What’s an unlimited general student strike?

It’s important to understand what is meant by “unlimited general strike”. In Quebec, a student strike isn’t just a bunch of rallies, marches and occupations. The strike is a complete shutdown of all courses on campus : no classes, no exams and no evaluations are to take place while the strike is on. Once the strike is voted in a general assembly and comes into effect, picket lines are erected and classrooms are emptied. Everyone, students and faculty alike, is forced to respect the strike mandate. Universities and colleges affected by the strike see their academic calendars disrupted, and since no classes or grading is allowed to happen, degrees can’t be awarded.

While student unions are recognized by university administrations and by the government, student strikes, however, have no such legal standing. Although not illegal in and of themselves, most of the tactics used by students to enforce their strikes are.

A common argument made to delegitimize this tactic suggests that students were the only ones losing out by going on strike. Since they already paid for the education, boycotting it made no sense. Would anyone go to Wal-Mart, buy a TV and then just leave it boxed up in the living room as a form of protest?

However, student strikes are more similar to worker strikes than they might seem at first glance. Of course, students are penalized by missing their classes, just like workers losing out on their paycheck. But, when the goal is to massively paralyze the education system — which can be understood as a factory producing wage workers — then huge sectors of the economy could be threatened by a workforce shortage.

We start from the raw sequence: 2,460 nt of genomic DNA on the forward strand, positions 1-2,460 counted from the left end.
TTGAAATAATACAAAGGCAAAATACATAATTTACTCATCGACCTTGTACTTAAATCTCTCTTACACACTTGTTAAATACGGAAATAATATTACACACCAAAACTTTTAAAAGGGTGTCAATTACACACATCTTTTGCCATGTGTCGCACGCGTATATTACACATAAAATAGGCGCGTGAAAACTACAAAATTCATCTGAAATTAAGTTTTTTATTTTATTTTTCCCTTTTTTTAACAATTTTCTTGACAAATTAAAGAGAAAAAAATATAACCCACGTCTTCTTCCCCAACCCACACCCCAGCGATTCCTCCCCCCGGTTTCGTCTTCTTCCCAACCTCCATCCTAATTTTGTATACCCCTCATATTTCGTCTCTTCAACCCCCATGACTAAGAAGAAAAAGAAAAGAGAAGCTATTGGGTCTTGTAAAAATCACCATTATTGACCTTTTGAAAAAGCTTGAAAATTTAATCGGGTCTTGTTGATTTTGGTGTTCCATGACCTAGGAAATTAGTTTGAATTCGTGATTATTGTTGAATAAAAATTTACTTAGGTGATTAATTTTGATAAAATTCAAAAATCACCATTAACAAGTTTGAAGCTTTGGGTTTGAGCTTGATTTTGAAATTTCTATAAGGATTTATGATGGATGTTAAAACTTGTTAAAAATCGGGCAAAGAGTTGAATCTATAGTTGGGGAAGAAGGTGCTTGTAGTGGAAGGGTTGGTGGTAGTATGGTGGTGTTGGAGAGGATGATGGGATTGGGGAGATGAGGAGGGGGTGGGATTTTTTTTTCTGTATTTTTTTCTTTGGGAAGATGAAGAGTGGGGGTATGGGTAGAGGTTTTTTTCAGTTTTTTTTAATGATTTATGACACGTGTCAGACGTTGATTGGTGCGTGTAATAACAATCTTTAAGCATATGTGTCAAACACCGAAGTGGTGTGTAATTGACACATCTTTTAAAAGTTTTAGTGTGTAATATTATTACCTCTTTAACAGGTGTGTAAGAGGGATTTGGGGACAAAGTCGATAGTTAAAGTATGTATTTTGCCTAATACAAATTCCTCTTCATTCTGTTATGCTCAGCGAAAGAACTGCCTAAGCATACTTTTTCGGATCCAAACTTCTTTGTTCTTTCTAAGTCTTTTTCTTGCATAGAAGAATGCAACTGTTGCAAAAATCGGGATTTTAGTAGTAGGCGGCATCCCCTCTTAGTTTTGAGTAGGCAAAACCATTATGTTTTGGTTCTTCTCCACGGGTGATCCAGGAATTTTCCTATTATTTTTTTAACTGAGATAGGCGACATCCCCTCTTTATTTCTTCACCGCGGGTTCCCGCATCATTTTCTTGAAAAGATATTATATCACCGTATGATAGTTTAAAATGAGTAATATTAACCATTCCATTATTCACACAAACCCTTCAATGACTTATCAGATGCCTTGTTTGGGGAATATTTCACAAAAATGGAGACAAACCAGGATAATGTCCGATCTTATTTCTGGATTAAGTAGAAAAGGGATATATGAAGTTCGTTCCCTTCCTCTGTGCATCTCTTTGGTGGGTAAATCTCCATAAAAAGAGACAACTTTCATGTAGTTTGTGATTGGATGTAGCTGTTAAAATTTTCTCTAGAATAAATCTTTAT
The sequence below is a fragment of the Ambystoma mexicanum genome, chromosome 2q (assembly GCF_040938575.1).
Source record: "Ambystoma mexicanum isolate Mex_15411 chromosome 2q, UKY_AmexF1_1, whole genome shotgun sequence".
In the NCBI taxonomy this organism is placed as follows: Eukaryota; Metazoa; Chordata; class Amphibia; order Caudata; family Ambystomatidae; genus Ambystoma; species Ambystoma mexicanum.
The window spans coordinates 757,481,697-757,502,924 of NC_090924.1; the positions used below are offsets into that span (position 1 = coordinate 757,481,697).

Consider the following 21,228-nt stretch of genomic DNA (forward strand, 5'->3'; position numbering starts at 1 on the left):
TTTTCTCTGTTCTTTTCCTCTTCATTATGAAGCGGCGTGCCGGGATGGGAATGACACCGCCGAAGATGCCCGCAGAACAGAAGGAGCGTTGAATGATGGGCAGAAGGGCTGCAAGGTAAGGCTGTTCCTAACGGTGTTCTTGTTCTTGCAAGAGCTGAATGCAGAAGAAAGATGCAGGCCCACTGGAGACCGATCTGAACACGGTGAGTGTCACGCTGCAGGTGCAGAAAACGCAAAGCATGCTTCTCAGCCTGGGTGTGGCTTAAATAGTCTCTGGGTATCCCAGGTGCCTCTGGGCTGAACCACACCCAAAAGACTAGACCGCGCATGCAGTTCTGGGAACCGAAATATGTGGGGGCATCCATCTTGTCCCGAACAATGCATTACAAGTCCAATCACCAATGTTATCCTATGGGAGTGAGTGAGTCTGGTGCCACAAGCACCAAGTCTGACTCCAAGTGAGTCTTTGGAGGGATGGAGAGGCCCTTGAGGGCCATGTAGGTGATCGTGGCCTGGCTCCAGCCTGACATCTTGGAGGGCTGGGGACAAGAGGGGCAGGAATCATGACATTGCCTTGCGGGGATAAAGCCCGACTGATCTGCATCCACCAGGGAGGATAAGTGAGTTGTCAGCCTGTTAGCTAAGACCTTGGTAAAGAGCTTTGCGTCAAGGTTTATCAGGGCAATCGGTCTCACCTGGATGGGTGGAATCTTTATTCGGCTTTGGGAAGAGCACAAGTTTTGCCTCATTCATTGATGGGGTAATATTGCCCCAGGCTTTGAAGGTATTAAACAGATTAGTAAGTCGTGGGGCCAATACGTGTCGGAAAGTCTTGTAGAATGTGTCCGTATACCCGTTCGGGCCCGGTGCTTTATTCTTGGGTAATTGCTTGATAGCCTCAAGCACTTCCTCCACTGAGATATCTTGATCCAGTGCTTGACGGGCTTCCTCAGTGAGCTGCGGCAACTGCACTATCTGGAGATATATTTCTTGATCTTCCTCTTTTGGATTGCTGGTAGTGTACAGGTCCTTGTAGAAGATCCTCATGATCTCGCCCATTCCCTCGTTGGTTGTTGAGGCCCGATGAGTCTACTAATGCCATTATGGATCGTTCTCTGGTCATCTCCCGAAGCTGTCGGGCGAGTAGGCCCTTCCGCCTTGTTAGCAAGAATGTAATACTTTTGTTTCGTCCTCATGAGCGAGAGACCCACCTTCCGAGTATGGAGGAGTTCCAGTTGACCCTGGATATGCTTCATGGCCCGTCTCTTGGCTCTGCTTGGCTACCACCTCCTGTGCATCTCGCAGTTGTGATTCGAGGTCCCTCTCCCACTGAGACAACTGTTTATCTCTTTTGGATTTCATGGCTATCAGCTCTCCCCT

The fact that business and state officials have claimed and shown that student strikes shouldn’t be tolerated is further proof that they’re an effective way of applying pressure.

In short, the strike is a complete blockade of classes; it’s unlimited when the general assemblies vote to maintain this blockade as long as the issue isn’t settled; and it’s general when lots of unions and campuses join the movement.

During the 2012 strike, most student unions held general assemblies every week to decide whether or not to stay on strike until the next assembly. While doing so, students meeting each other could also discuss the orientation and the actions of the movement. These regular and populous assemblies were fundamental in creating empowerment and a deep investment into the movement among students.

In large universities with tens of thousands of students, the strike was voted and enforced at the departmental or the school level, never campus-wide. Not only is it virtually impossible to build up enough cohesion to effectively enforce a strike at that level, but holding regular general assemblies with more than about 3000 participants is a logistical nightmare. On the other hand, strikes in smaller institutions, (typically under 7000 students) were voted and enforced campus-wide.